I like to watch dawn break and the morning sun some up from our hot tub. On this cool, crisp Sunday morning, the thermometer on our back porch reads 35 degrees and the steam rises off the swirling waters as I relax and let the heat relax my muscles and prepare my body for the day ahead.

Our hot tub is a therapeutic model with five different “stations” that provide jets that deal with different parts of the body. The tub played an important part of my recovery from back problems late last year and I start and end each day with 30 minutes of hydrotherapy in it.

It also helps clear my mind from the dream demons that visit in my sleep and the real ones I face during the day.

We live in troubled times and the problems of modern life that many who moved to Floyd County to escape are now part of daily life in this rural area.  Crime is rising, along with prices. When it costs more than $60 to fill up a Jeep Wranger you know things are tight.

Coming home to Floyd County in 2004 was a little like going to a high school reunion that never ends. You face the good times and bad.  I didn’t care much for the county as a teenager. I was unhappy here and went to summer school and took a full course load with no study halls for two years so I could skip my junior year and graduate a year early. I wanted out that much.

We left the Washington area and came back here seven years ago primarily because my mother’s health was declining and I knew she would need help and soon we will face the question on whether or not to remain.

At this point, I can’t say with certainty that we will stay in Floyd County after my mother is gone. In many ways, we love it here but but Floyd has changed a lot in the last four or five years and I hear comments — pro and con — about those changes over breakfast at the Blue Ridge and over coffee at the Country Store almost daily. In the past year, more than two dozen people we’ve met since coming to Floyd have left, saying the area is becoming too commercial or too crowded or too complicated.  We came here with the idea that this would be our last home.  Now, we’re not so sure.  I have a past haunted by ghosts and and personal demons and some of them live here.

Some raise legitimate questions over whether or not Floyd’s changes are good or bad for the community. Concern over crime, traffic and other problems normally associated with more urban areas are discussed more often. So is a fear that Floyd is becoming a “manufactured” parody of itself instead of the sleepy rural community that attracted so many newcomers over the past three decades.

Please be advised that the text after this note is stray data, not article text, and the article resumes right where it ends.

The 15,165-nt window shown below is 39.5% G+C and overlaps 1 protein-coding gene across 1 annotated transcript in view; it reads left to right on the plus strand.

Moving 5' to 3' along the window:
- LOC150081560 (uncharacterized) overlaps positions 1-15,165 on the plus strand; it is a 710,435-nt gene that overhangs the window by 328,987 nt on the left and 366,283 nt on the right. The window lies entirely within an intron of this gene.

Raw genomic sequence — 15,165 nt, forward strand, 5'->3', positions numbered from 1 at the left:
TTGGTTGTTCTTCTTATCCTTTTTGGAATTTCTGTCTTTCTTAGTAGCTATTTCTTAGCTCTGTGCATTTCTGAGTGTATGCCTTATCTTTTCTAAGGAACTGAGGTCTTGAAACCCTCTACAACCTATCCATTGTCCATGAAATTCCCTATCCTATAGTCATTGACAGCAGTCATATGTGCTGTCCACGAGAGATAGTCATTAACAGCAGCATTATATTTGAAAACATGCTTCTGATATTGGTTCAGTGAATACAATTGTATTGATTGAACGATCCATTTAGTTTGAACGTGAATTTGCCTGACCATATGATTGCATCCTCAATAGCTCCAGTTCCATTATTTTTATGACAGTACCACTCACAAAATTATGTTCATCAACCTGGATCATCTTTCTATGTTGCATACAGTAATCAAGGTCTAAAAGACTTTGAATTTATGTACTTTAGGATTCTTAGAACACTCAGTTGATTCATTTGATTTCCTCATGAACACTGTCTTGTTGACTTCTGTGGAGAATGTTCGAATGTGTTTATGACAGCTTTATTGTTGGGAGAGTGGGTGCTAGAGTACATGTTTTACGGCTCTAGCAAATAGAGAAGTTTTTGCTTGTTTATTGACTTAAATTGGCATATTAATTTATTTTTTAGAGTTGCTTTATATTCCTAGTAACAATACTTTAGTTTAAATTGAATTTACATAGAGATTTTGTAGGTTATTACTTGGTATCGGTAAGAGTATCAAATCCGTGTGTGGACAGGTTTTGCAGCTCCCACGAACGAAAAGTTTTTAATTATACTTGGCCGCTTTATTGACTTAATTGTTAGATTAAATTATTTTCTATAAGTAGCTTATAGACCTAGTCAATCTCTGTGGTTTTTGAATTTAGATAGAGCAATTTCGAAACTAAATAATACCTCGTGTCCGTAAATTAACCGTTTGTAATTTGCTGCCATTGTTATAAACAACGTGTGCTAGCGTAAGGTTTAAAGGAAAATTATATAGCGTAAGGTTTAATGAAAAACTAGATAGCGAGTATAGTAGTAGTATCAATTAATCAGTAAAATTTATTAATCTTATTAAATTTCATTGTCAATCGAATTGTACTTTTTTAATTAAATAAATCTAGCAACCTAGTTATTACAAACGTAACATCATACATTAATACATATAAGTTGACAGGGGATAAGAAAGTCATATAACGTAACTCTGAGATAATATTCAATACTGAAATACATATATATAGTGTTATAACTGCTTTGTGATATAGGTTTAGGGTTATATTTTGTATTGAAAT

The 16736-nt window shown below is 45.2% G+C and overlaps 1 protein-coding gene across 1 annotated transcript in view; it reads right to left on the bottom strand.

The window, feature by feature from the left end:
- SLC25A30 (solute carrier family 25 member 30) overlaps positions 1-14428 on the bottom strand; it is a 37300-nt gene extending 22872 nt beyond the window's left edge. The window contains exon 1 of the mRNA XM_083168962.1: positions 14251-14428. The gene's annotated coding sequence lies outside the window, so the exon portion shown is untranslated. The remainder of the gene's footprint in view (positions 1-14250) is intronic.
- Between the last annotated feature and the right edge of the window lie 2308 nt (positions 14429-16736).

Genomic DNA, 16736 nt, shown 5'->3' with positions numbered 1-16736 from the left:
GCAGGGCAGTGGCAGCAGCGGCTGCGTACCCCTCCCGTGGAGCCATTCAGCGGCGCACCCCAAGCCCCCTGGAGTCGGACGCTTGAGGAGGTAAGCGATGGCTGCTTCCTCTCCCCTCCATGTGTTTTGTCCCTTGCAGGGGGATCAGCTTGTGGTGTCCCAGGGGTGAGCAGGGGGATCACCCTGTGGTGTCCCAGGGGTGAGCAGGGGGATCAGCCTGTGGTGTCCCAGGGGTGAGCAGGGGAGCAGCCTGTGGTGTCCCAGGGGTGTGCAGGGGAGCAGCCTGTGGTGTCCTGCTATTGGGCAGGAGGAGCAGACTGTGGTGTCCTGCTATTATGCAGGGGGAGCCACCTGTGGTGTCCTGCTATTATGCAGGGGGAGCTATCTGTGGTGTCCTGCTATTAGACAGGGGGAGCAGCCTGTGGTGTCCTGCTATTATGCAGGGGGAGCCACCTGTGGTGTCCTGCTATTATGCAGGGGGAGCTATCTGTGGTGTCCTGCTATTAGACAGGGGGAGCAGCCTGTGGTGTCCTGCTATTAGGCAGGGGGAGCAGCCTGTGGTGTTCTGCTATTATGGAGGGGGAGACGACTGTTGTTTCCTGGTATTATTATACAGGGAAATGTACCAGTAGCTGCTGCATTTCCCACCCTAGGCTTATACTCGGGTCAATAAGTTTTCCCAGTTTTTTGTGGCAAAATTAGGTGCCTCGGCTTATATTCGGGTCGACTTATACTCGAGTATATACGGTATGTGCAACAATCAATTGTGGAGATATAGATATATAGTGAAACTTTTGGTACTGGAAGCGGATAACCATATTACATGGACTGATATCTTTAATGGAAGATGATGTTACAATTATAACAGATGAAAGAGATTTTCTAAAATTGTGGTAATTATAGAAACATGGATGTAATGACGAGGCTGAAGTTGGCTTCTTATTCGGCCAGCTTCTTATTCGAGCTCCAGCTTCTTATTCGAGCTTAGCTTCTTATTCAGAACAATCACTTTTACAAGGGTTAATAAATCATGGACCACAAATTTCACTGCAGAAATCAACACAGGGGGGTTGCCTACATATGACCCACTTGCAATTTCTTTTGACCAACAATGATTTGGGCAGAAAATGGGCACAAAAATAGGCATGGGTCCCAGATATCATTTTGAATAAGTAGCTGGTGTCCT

Some complain about what they see as competing interests that try to mold Floyd into their vision of what the town and county should be. The charm of Floyd is that it once evolved naturally on its own.

Some say tourism is the answer to the county’s economic woes. Others say tourism will ruin the area’s charm. Some see music as the glue that holds the community together. Others point to the artistic community.  Agriculture — once dominant in the county — sneaks into the conversation less and less.

Sustainability is a hot topic in the county but some see the effort more as a marketing gimmick than a true movement. While their efforts are laudable, I wonder if they are trying to do too much too quickly without taking the time to come up with a plan that benefits the broadest segment of the community. I’m not sure and because of the time it takes to deal with my mother’s health, I frankly haven’t had time to be an active participant in their efforts. Maybe later, maybe not.

What I see is a community still struggling to define itself and that struggle is complicated by strong personalities who want to move the area into differing directions.  Each of these folks should be congratulated for taking an interest in the community but it would help to see more cooperation and less competition.

Perhaps those competing interests should take a deep breath, step back and let their passions cool a bit before trying to move too far too fast.  Evolution, not revolution, is a long tradition in Floyd County.